Peer Pleasure – Not Pressure
One of the first steps I took when diagnosed with MS in 1984 was to visit a local National MS Society office and ask if there was someone with MS I could talk with. Someone in my shoes – a peer. My fear was overwhelming, and I didn’t know how to cope.
The staff arranged a phone chat between a girl named Cathy and me. We were about the same age and both of us had a young child the same age. We clicked instantly, sharing stories and feelings. When I told her about my cold toes, she told me how she always had to wear a sock on her left foot. What a relief! We became friends and phone buddies for years.
Soon after, I began volunteering at that local Society office. They began developing new programs, one of them being telephone peer support. With nine other MS peers, I attended a training program that was designed and given by the Society and a major Pittsburgh hospital. It was gratifying to be able to help others who were in the same shoes I was in a couple of years earlier. To listen and understand in ways that others not living with MS can’t; to reassure that the invisible symptoms were “normal” for MS and can be managed.
I wrote this in my personal journal on January 1986 — “I find discussions with other MSers to be more helpful, informative, enlightening and therapeutic than I could derive from any book or resource. Somehow, only those with MS know exactly what it feels like and how frustrating it can be.”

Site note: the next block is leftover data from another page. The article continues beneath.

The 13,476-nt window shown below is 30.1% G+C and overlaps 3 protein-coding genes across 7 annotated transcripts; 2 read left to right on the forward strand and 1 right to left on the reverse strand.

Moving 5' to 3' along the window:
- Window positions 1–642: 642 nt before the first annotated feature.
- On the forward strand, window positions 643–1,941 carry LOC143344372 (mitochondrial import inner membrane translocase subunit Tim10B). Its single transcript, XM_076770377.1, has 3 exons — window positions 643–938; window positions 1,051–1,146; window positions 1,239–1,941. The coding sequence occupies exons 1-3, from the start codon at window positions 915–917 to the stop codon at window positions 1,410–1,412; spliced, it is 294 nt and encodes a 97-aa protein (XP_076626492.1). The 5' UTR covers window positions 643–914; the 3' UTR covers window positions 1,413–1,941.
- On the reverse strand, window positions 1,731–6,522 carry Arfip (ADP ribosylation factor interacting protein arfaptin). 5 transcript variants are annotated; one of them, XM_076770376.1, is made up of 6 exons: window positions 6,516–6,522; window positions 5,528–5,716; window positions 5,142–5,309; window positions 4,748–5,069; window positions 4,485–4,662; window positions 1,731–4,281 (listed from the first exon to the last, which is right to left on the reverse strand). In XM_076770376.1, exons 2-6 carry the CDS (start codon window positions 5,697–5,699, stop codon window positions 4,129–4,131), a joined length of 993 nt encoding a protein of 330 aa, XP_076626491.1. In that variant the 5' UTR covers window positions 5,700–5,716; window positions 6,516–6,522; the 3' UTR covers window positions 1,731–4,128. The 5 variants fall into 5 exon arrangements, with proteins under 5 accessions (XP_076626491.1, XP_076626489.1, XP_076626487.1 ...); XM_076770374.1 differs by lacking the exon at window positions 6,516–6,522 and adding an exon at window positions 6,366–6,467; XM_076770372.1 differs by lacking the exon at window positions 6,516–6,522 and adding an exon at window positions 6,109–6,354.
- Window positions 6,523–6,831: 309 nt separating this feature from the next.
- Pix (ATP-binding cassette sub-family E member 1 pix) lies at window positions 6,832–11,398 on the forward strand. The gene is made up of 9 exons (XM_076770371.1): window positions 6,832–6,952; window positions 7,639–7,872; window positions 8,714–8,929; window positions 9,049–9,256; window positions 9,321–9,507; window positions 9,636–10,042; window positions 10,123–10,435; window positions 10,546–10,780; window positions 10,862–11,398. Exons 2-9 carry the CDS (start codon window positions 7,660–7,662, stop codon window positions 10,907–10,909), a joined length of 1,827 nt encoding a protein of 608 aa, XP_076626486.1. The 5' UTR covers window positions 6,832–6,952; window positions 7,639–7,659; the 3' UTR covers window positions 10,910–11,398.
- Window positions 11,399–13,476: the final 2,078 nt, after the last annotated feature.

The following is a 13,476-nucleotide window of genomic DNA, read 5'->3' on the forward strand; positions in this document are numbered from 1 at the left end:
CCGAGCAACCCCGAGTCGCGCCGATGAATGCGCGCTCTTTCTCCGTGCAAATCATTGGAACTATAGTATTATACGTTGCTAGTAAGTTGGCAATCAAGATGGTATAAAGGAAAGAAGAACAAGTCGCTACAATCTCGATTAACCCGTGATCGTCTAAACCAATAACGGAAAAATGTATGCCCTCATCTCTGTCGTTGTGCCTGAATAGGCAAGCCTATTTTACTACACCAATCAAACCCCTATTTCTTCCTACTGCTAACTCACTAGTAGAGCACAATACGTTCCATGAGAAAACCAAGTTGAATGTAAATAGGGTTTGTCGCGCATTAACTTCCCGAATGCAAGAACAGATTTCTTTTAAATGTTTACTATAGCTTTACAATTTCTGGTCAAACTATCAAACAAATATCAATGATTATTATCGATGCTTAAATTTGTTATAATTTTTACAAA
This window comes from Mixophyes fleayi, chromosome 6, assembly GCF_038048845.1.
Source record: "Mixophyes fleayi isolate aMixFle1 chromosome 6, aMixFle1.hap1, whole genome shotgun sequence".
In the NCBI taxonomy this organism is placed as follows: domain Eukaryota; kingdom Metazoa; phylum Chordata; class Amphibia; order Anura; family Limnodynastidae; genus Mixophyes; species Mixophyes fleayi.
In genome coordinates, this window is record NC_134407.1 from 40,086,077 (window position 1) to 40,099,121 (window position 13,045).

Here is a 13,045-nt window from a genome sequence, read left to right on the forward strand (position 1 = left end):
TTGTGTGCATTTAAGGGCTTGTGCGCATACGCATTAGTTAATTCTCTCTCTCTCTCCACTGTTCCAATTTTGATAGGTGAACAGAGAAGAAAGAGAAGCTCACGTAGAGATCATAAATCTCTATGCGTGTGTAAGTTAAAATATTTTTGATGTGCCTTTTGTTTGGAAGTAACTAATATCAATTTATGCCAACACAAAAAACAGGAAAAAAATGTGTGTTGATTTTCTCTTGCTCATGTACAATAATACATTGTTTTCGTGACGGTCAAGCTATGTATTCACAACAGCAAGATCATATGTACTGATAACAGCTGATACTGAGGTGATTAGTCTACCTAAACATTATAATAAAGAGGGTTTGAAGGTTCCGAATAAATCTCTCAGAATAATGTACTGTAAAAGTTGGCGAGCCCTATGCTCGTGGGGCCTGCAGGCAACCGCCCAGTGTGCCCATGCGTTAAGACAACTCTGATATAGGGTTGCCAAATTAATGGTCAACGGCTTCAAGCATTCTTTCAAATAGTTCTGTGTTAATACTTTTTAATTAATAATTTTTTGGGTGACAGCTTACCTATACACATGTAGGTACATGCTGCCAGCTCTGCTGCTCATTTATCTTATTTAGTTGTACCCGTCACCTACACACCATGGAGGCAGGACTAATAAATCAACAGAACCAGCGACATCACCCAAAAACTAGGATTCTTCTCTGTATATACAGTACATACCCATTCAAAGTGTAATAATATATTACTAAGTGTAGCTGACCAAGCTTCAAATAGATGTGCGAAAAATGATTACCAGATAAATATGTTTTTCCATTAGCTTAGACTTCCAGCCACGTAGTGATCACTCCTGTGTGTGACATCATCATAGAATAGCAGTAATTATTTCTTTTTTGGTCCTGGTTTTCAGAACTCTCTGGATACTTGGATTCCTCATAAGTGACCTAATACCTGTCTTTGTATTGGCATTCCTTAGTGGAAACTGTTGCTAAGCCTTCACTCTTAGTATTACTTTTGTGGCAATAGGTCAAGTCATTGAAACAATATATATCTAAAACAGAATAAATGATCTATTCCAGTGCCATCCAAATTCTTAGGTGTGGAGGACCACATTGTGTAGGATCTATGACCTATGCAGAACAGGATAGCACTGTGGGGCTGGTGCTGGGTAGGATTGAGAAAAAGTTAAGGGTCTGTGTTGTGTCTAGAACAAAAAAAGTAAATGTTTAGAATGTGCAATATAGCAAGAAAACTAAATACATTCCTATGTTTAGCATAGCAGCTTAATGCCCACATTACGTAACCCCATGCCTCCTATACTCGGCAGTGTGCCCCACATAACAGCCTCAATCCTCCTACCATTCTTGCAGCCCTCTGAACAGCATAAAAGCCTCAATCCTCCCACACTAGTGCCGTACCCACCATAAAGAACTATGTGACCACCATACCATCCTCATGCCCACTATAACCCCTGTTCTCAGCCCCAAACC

I could let my hair down and not be pretentious. There’s a place where venting, crying and complaining were understood.
But there was more to be gained beyond the emotional and mental support. The peer connections provided a 2-way avenue for resources and information. This included “private” information like bladder, bowel, and sexual symptoms. Although information on these sensitive topics has been written about in recent years, there is true comfort in connecting with real people about them.
The power with peers doesn’t stop and only grows over time. I’ve often said that one of the positives of having MS was becoming a part of an extraordinary community and network. This network includes people with MS who have become experts in things like fitness, diet, mental health and events.
The MS community also has peer support opportunities for family and friends of people living with MS. After all, they are living with MS in a different way and need to engage with someone in their shoes.
A peer is a lifeline. Finding someone to talk with that is living in the same shoes is invaluable. Patient to patient, caregiver to caregiver – it doesn’t matter what kind of illness, disease or problem that it is. Throughout life, I’ve had to talk to others about other things like parenting, grieving a loss and other health issues I’ve had.
I was a peer counselor 15 years for the National Multiple Sclerosis Society and continued to help other peers confidentially through referrals from acquaintances, my doctors and healthcare team, my website and social media. Currently, I’m a member of several online MS platforms to listen and offer help. Recently, while I was helping others in an online group, I learned some tips to help myself with MS lymphedema. The two-way avenue!
I keep in touch with some peers who are now precious friends that I met over 30 years ago. This week, I received a lengthy email from a good friend in Pittsburgh. We met in 1990 at an MS peer group meeting. She said at 86 years old, she’s very blessed to be able to do the things she wants to do. It was pure pleasure to connect again.
Editor’s Note: Learn more and connect with people who share common life experiences for support, education and mutual aid on the Society website.
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